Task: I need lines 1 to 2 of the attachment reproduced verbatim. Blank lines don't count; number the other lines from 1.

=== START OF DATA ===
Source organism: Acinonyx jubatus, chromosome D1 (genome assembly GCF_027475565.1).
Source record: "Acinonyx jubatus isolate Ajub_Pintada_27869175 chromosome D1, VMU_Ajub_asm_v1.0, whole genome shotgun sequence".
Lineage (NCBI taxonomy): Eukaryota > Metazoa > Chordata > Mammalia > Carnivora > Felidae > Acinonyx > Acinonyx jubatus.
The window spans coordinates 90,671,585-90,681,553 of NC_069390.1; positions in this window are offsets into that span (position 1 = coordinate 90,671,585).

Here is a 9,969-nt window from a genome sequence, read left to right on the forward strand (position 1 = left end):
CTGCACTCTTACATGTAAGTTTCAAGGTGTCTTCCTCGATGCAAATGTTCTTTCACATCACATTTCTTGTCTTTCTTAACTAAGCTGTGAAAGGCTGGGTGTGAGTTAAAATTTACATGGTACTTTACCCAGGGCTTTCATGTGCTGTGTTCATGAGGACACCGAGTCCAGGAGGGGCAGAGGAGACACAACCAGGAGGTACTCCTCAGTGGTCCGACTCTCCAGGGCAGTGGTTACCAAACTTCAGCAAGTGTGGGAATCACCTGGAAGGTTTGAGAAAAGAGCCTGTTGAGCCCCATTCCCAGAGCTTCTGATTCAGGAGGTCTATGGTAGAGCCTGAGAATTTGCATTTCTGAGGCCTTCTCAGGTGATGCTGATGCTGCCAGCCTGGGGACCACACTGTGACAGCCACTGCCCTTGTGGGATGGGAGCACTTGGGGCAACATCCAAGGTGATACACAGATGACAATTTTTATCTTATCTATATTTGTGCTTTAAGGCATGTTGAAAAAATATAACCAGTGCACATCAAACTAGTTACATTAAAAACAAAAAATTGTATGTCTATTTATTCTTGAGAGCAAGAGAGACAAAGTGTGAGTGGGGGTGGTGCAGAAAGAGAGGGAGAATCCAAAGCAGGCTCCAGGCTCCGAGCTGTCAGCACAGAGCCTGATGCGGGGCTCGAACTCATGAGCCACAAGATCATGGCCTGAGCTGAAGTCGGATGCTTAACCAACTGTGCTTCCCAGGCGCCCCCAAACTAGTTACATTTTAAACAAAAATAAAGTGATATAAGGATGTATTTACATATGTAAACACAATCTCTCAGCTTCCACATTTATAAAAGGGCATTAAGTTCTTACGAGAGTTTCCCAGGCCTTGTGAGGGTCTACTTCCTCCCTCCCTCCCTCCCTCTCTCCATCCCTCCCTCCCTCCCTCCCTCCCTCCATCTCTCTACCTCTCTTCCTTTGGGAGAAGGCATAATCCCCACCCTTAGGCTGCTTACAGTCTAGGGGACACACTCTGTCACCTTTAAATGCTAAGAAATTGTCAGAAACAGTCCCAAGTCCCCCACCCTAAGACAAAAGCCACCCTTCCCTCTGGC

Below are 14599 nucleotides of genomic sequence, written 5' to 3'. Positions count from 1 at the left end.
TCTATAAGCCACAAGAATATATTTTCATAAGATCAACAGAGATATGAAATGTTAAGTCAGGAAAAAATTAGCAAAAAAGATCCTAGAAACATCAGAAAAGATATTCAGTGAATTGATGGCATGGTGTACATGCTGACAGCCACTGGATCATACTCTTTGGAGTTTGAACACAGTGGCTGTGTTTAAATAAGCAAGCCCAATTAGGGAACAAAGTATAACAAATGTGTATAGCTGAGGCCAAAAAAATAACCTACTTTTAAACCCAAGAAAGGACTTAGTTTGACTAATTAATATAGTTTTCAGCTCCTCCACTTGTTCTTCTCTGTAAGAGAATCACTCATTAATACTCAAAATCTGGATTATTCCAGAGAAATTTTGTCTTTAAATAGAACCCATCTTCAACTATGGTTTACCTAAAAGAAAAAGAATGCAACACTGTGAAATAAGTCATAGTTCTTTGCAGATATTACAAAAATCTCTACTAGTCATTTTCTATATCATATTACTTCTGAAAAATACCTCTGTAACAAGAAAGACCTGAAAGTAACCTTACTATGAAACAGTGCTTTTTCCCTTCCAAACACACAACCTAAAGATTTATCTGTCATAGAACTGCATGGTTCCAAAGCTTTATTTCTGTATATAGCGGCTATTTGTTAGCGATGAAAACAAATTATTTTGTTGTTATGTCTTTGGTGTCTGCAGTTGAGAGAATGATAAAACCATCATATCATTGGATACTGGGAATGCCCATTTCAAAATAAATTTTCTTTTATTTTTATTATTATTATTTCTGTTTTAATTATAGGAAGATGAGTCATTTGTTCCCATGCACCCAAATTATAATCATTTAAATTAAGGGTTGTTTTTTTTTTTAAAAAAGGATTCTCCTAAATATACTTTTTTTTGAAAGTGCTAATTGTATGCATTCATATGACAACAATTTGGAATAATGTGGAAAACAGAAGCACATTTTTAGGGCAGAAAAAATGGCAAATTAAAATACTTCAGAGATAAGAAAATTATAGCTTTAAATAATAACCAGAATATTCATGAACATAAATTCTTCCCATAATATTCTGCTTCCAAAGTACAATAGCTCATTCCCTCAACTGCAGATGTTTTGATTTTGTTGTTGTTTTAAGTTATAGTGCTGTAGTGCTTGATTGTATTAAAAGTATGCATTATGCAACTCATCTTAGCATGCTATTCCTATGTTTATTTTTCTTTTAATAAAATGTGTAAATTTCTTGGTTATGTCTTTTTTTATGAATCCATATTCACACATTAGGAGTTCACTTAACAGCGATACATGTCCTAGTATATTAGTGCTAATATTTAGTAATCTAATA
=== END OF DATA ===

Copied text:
Source organism: Acinonyx jubatus, chromosome D1 (genome assembly GCF_027475565.1).
Source record: "Acinonyx jubatus isolate Ajub_Pintada_27869175 chromosome D1, VMU_Ajub_asm_v1.0, whole genome shotgun sequence".